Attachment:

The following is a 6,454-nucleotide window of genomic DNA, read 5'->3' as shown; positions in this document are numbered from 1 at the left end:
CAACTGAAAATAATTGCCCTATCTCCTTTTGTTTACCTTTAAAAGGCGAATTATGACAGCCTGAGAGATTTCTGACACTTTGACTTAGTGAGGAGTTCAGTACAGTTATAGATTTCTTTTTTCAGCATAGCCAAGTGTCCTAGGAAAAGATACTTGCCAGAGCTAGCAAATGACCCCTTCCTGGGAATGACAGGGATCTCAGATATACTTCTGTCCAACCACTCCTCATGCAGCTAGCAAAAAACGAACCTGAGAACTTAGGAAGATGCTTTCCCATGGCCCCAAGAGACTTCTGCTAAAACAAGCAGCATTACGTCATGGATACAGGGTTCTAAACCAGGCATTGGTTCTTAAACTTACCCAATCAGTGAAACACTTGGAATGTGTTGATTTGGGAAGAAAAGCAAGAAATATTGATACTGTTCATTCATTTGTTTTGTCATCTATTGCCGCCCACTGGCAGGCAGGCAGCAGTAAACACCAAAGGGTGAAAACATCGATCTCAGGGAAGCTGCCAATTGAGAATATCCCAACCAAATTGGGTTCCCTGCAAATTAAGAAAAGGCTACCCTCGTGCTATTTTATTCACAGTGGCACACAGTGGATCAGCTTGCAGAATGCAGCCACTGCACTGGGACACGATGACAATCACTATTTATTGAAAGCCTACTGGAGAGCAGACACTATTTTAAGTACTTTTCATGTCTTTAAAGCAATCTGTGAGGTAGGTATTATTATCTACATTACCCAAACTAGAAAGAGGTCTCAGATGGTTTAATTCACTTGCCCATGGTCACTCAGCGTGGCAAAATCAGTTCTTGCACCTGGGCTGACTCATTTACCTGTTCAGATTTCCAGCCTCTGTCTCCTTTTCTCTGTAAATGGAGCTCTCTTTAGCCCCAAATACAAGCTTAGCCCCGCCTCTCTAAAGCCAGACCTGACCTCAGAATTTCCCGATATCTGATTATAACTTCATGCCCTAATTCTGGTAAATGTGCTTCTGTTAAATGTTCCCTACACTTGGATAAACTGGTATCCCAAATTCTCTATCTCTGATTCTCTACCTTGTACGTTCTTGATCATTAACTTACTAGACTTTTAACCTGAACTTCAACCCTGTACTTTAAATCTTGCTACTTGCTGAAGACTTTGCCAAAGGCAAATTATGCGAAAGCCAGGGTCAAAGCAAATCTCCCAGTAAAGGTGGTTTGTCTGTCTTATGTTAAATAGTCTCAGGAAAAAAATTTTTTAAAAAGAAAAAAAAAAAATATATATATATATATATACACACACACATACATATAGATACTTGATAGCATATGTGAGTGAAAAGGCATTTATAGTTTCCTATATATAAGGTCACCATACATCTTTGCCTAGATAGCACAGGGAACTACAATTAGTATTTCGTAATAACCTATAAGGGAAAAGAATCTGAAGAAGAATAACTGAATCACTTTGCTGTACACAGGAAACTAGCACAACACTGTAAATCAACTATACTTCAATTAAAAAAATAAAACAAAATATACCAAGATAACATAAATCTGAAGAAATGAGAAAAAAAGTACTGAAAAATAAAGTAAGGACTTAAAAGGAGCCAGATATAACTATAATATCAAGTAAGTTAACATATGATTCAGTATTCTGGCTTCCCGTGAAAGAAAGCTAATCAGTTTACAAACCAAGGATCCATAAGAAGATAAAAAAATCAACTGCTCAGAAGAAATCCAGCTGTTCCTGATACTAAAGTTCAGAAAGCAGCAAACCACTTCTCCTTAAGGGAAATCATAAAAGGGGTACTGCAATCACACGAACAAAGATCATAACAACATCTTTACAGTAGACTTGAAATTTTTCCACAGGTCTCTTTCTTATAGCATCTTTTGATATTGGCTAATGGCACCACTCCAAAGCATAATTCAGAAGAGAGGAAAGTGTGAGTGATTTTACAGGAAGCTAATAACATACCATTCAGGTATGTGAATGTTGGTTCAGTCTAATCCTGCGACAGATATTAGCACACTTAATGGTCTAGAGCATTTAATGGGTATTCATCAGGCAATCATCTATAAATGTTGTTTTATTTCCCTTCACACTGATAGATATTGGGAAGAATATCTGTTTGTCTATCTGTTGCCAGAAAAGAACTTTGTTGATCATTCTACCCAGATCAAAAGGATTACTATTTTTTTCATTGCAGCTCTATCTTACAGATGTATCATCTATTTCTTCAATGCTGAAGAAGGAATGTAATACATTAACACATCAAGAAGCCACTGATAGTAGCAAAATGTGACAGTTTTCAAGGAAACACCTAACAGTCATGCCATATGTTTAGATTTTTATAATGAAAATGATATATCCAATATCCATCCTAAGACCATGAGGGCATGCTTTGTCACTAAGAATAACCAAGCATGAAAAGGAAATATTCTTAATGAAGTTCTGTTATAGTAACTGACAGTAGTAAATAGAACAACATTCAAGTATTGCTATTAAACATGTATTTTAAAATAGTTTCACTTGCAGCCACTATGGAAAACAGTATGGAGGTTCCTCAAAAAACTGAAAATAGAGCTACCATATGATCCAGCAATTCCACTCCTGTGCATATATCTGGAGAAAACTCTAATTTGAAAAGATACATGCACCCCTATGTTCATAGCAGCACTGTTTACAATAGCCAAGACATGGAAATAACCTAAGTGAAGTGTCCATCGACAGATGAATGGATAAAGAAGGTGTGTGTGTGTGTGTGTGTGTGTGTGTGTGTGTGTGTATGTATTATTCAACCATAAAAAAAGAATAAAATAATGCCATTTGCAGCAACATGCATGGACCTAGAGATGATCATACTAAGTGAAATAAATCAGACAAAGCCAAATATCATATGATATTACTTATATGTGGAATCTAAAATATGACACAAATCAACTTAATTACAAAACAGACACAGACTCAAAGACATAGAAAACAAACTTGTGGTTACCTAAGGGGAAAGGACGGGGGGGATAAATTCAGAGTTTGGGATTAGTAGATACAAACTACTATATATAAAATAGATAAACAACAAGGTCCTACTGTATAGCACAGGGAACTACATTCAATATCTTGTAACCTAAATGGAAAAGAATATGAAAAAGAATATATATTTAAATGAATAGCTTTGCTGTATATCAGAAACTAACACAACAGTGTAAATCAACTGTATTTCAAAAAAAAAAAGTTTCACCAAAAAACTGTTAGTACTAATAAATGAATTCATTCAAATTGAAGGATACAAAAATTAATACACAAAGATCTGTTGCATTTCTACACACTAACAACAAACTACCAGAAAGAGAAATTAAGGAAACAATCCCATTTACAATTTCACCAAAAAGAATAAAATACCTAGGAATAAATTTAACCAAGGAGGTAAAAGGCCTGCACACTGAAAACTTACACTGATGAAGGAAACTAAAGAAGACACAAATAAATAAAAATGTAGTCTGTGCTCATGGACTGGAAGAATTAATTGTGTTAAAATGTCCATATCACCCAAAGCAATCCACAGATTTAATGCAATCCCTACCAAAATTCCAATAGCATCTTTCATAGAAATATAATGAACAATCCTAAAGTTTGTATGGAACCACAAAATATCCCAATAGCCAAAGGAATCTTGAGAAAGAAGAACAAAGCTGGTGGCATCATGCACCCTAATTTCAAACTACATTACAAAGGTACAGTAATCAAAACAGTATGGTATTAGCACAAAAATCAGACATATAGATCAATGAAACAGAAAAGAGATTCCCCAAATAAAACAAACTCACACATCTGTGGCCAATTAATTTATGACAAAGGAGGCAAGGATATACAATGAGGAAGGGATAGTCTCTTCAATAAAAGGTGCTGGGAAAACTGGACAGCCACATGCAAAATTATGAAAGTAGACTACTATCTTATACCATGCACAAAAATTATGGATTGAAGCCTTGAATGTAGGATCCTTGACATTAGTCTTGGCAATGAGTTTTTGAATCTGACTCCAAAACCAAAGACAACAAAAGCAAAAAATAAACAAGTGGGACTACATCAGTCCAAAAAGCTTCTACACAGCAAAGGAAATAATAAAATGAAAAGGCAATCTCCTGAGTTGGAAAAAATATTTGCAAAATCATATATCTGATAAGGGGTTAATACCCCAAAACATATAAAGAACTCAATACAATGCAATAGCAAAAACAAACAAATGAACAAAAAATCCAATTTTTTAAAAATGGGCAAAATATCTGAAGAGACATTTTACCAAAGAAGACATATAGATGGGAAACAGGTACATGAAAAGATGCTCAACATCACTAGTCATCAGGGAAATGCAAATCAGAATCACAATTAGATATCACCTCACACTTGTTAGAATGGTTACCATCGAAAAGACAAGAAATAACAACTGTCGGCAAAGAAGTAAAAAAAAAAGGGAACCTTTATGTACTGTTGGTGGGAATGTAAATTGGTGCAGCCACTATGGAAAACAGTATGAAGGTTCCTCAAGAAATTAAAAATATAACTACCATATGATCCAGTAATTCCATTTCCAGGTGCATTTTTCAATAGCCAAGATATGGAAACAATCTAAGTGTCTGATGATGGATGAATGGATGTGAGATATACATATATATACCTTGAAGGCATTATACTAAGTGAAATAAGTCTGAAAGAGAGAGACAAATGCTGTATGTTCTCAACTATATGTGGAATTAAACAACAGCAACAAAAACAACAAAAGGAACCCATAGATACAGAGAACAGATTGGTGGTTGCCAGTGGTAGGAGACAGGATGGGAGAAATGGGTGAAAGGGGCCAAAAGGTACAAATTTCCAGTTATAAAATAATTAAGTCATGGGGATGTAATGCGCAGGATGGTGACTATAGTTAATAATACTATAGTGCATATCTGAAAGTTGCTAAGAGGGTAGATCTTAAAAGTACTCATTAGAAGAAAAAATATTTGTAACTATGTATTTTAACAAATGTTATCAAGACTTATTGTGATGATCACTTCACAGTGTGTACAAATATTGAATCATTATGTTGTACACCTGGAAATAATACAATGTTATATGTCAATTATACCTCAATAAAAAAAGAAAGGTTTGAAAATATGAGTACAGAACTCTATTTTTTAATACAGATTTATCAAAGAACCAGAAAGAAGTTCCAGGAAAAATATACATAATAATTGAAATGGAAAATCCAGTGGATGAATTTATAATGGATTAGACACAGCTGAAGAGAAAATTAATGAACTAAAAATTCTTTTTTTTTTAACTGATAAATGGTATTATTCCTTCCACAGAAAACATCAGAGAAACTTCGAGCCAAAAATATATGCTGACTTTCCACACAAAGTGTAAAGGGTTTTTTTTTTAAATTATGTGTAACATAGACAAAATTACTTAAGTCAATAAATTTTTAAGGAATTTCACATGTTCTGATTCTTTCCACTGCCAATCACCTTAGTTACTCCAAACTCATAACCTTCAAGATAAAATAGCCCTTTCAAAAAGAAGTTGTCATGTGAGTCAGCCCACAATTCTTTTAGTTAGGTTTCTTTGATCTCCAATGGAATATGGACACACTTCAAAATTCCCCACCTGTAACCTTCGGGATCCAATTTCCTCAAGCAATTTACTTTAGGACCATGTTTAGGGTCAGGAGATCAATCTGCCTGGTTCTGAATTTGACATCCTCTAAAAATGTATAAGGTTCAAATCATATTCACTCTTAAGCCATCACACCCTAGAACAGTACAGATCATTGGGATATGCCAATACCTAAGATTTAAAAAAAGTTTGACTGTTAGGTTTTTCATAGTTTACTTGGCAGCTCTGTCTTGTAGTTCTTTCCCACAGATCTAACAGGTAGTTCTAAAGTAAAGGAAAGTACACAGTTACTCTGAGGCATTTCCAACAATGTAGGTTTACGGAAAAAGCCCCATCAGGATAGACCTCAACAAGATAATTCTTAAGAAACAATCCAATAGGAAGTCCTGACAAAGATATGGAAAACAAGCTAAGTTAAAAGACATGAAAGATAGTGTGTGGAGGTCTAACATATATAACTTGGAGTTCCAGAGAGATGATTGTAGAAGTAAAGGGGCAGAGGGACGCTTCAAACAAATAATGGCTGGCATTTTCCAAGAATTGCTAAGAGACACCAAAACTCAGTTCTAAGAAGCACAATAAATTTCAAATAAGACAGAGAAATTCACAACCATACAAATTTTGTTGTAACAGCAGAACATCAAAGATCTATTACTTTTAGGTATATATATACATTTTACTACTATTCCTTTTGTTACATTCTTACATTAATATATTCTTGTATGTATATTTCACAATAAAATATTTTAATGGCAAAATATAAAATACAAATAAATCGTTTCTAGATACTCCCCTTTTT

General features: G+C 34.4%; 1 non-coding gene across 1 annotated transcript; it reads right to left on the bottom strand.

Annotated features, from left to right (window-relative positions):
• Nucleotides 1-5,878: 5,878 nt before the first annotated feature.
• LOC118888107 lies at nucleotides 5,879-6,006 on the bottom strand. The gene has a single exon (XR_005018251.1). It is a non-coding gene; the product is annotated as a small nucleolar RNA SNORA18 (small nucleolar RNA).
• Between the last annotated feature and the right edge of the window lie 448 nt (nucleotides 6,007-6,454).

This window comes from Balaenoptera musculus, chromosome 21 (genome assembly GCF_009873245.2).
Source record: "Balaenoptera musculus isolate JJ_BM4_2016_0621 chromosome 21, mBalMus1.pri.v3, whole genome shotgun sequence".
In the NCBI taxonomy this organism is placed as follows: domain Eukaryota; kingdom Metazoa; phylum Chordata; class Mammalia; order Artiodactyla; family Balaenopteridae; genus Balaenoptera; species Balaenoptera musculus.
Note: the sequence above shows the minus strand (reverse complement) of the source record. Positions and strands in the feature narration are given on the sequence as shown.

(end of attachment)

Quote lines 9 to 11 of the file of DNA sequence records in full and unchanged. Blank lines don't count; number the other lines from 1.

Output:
Source record: "Balaenoptera musculus isolate JJ_BM4_2016_0621 chromosome 21, mBalMus1.pri.v3, whole genome shotgun sequence".
In the NCBI taxonomy this organism is placed as follows: domain Eukaryota; kingdom Metazoa; phylum Chordata; class Mammalia; order Artiodactyla; family Balaenopteridae; genus Balaenoptera; species Balaenoptera musculus.
Note: the sequence above shows the minus strand (reverse complement) of the source record. Positions and strands in the feature narration are given on the sequence as shown.